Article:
"(Biotech) companies want to make sure that no legislation is passed that will hinder the sale of their products," said Sophia Kolehmainen, who directs the human genetics program at the Council for Responsible Genetics. The Council is a nonprofit group based in Cambridge, Mass., that advocates "socially responsible" use of new genetic technologies.

Kolehmainen and other bioethicists say the lack of a legal mechanism to govern cloning prevents mainstream researchers from responsibly tapping into new technologies such as genetic engineering. The failure on the public-policy front to address cloning in any significant way has turned the field into a Wild West that cultists, romantic researchers and profit-minded businesspersons have threatened to exploit.

For instance, the UFO-worshipping Raelian religion, founded by a former French sportswriter now known as Rael, has vowed to provide assistance to parents willing to have their child cloned. Fifty women have volunteered to carry cloned embryos in their wombs, and a wealthy American couple, whose 10-year-old daughter died in an accident and wants to clone the preserved cells of the girl, has promised financial support to the group. Chicago physicist and entrepreneur Richard Seed announced in January 1998 that he planned to open fertility clinics to clone humans. (So far there is no proof of the existence of any such clinic in the United States.) And in the scientific community, Princeton biologist Lee Silver and other influential academics have advocated the creation of a pool of gene-rich humans through cloning.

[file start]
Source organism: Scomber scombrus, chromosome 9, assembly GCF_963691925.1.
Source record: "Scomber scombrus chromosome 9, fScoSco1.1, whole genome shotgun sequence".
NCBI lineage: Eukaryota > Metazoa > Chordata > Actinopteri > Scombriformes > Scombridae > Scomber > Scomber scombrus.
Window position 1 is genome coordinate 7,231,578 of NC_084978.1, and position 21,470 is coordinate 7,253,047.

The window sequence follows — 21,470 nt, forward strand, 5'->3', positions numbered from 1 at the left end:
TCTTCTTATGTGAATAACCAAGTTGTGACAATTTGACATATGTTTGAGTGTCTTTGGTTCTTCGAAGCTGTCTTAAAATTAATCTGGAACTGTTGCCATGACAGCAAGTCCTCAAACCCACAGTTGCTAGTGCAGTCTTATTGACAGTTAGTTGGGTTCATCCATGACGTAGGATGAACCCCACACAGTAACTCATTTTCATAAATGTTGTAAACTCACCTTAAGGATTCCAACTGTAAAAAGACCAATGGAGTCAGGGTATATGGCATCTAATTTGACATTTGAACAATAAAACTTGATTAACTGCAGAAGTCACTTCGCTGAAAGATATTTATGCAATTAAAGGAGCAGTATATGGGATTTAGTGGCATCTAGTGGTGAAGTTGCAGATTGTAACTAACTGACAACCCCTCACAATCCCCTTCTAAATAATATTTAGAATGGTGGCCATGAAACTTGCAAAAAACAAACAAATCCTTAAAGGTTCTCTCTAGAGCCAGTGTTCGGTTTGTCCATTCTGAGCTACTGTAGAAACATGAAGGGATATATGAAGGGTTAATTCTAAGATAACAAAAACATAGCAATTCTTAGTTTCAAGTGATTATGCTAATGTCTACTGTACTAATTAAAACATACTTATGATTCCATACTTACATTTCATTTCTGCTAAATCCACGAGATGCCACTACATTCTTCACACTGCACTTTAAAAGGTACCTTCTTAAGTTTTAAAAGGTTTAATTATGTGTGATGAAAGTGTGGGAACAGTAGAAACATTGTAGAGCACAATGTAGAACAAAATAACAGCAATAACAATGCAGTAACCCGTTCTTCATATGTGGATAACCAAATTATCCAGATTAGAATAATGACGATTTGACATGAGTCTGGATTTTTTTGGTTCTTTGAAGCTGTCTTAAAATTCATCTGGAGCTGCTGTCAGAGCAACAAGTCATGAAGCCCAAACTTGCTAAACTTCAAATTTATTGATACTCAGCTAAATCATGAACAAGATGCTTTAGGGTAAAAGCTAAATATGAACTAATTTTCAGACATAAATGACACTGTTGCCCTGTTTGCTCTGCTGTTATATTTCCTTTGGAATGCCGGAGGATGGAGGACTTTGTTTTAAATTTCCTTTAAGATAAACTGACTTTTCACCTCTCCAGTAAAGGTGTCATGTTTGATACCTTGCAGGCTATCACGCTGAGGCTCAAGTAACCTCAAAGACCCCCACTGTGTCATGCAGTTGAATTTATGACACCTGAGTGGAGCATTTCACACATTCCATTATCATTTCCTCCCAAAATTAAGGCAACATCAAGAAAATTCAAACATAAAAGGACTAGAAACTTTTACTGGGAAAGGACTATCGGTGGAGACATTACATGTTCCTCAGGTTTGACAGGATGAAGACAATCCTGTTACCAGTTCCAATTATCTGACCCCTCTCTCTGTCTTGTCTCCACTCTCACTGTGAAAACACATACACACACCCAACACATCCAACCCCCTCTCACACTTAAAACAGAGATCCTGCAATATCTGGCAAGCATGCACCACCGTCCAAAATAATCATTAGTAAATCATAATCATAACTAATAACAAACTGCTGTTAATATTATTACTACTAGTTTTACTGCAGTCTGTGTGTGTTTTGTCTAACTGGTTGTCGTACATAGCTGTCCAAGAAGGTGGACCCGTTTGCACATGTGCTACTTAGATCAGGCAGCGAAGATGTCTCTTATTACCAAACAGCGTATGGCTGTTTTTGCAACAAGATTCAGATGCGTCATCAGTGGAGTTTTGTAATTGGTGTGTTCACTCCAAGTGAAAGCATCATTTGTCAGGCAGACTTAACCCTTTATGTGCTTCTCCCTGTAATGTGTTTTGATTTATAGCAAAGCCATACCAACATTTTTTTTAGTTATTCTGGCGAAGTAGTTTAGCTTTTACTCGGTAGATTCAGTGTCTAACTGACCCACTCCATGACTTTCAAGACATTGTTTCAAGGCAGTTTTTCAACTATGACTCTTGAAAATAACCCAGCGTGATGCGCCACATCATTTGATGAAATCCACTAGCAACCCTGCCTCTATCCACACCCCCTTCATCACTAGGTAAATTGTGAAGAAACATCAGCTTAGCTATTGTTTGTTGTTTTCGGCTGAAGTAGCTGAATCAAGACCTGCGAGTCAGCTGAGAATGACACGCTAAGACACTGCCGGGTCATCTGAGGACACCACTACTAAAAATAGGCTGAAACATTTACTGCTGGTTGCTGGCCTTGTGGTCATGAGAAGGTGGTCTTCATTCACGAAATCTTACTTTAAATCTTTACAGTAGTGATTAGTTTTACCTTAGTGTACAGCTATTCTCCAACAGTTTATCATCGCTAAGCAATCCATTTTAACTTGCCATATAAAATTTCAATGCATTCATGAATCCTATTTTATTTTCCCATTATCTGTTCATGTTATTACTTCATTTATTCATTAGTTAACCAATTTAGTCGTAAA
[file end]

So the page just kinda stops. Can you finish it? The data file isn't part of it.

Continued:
For its part, the biotech industry says it is opposed to human cloning, but does not favor any legislation, fearing that regulation would impose undue restrictions on research.

The Biotechnology Industry Organization, which represents nearly 850 biotech companies in the United States and 21 other countries, maintains that it is not necessary for Congress to enact legislation because a ban on federal funding is already in place. Human cloning can be prevented if the Food and Drug Administration enforces the existing laws, BIO contends.

The FDA said soon after the birth of Dolly that it had the authority to prevent human cloning. Then-Health and Human Services Secretary Donna Shalala told BIO President Carl Feldbaum in an April 9, 1998, letter that the FDA had jurisdiction over attempts to clone humans and that the agency was prepared to exercise that jurisdiction, according to BioWorld Today, an industry magazine. "FDA's authority does not address the larger question of whether or not creating a human being using cloning technology should be prohibited altogether, but this authority will help ensure that such experimentation does not proceed until basic questions about safety are answered," Shalala was quoted as writing.

But some disputed the agency's claim. "FDA viewed the cloning issue from a limited medical, therapeutic perspective, which it is not," said Mike MacDonald, a project coordinator for the International Center for Technology Assessment. "Cloning is a reproductive issue." The mission of his nonprofit organization is to provide the public with unbiased assessments and analyses of the impact of technological breakthroughs on society.